Sole Proprietorship vs PartnershipDifferences You Need to Know Between the Two!

Denise Elizabeth P
Senior Financial Editor & Contributor

One of the first decisions a business owner needs to make when forming their business is deciding on a business structure. 

Business owners are faced with a difficult decision of going solo with their business and reaping all rewards as well as the challenges of running a business, or maybe consider getting a partner to share both the income and losses with. 

In this article we are going to compare and contrast sole proprietorships and partnerships so that you can decide which is a better fit for your business.

Let’s get started!


Sole Proprietorship

LLC vs Sole Proprietorship

A sole proprietorship is a business structure where only one person owns the business and is a common ownership structure of businesses in the US.

This is the cheapest type of business to form and is also the easiest to form. 

In a sole proprietorship, the owner reaps all the profits from the business but will also be personally liable for the liabilities.

Should the owner of the company die, the business may end up winding up the business. 


limited partnership vs limited liability company

A partnership refers to the business structure where two or more people own the company and are jointly liable for the liabilities of the business.

The law does not require a formal agreement to be signed by both parties when starting a business as a partnership, although it could be helpful if there is an agreement signed. 

With companies that have a partnership ownership structure, the company does not dissolve when one of the owners leaves or dies but may be broken up due to the event.

Should there be more than two partners in a partnership company, the rest of the partners can decide on how the business can proceed to operate. 

In a snapshot, the differences between a Sole Proprietorship and a Partnership is seen as:

Sole Proprietorship Partnership
Ownership Structure 1 person 2 or more people
Formal Agreement not required optional
Liability owner is personally liable joint and several, shared by partners
Ownership Duration completely depends on the sole proprietor depends on the desire of the partners
Management managed by the skills of only 1 person managed with the skills of 2 or more people
Capital Contribution limited to the capital contribution from a single owner more possibility of raising a higher capital
Decision Making the sole proprietor makes all business decisions partners need to agree on decisions concerning the business

Key Differences


With Sole Proprietorships and Partnerships, the owners of the company are not considered as separate entities from their businesses, this is only true in a limited liability company.

This means that creditors of the company can go after their personal assets.

The difference is that with a Sole Proprietorship, only one person takes the bulk of all the debts of the company while in Partnerships, all of the partners share the liability. 

The downside with Partnerships though is that a partner can still be liable even if he has no knowledge of the debt incurred by the business. 


A Sole proprietor reports the profit and loss of the company in his or her personal tax return under Schedule C while a partner owner submits two returns: reporting a share in the profit or loss in their personal tax return and Form 1065, which is an informational tax return.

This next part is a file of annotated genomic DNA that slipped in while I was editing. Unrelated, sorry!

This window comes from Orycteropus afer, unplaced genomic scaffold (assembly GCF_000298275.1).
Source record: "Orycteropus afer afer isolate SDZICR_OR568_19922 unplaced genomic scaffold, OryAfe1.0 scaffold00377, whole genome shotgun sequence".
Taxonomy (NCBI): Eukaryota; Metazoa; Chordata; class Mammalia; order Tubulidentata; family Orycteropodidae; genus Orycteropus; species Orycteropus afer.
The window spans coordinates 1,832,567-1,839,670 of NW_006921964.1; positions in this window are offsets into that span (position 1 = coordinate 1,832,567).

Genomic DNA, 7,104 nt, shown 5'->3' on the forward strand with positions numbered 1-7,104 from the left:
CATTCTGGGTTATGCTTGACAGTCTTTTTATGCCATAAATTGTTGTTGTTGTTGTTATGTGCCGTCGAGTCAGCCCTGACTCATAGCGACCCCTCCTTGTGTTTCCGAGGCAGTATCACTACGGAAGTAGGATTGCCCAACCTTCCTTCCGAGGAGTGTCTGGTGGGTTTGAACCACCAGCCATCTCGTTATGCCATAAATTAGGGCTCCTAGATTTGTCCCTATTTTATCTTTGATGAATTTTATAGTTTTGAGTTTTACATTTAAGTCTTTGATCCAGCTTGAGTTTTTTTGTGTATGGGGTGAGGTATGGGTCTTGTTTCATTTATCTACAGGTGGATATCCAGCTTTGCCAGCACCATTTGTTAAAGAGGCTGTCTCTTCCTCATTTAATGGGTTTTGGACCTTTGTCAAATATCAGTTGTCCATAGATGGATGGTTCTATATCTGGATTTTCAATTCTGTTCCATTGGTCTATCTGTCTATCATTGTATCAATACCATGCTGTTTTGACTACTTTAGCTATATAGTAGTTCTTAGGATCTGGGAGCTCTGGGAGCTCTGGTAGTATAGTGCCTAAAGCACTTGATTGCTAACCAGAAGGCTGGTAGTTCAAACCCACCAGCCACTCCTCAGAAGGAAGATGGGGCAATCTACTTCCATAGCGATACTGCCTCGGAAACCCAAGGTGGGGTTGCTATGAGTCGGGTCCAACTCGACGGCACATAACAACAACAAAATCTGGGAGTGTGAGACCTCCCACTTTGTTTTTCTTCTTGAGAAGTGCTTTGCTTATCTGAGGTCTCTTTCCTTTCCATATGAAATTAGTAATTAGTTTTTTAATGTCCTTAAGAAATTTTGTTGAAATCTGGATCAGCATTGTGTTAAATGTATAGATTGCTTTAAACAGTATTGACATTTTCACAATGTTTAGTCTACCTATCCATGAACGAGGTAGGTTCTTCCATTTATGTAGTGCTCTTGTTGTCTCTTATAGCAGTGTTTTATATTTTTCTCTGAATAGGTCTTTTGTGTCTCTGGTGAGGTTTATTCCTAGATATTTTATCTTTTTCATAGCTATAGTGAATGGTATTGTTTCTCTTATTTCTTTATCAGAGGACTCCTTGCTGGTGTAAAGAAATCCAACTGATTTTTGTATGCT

Bankruptcy Laws

When filing for bankruptcy, sole proprietors file personally because he or she is not a separate entity from the business, which is not the case for partnerships.

When a business files for bankruptcy, creditors can go after all the assets of the sole proprietor unlike a partnership where partners share in the liability of the company. 


In financing the operating capital of the business, a sole proprietor will only have to rely on his or her own capacity to come up with the needed capital for the business and might have to approach banks and other financial institutions to apply for financing.

With partnerships, several partners have the capacity to pool their assets in order to come up with the needed capital. 

Management Skills

When running the business, a sole proprietor may only possess limited management skills since he or she is running the business on his own.

As compared to partnerships, the business can tap into the combined management skills of all the partners. 

Decision Making

A Sole Proprietor takes advantage of making decisions for the business on his own making him able to make quick decisions when needed.

In partnerships, all the partners need to agree before making a decision in operating the business.

Differing opinions and disagreements have the tendency to slow down business operations – and each delay has a corresponding cost to the business. 


Undoubtedly, a sole proprietor carries more risk for the business as compared with a partnership since all partners share in the risk of running the business. 


collateral for business

Final Thoughts

Setting up a business requires important decisions to be made and one of them is the ownership structure.

Deciding whether to go for a Sole Proprietorship or a Partnership determines the profitability, value and risk that the firm undertakes.

It also dictates how the business is going to be managed and the level of capital with which the business will be formed.

In addition to that, the level of liability, percentage of ownership and other risks are determined when a business is formed as a Sole Proprietorship or a Partnership. 

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  1. Cornell Law School "Sole proprietorship" Page 1 . January 24, 2022

  2. Cornell Law School "Partnership" Page 1 . January 24, 2022

  3. Ohio University "Types of Companies and Business Structures" Page 1 . January 24, 2022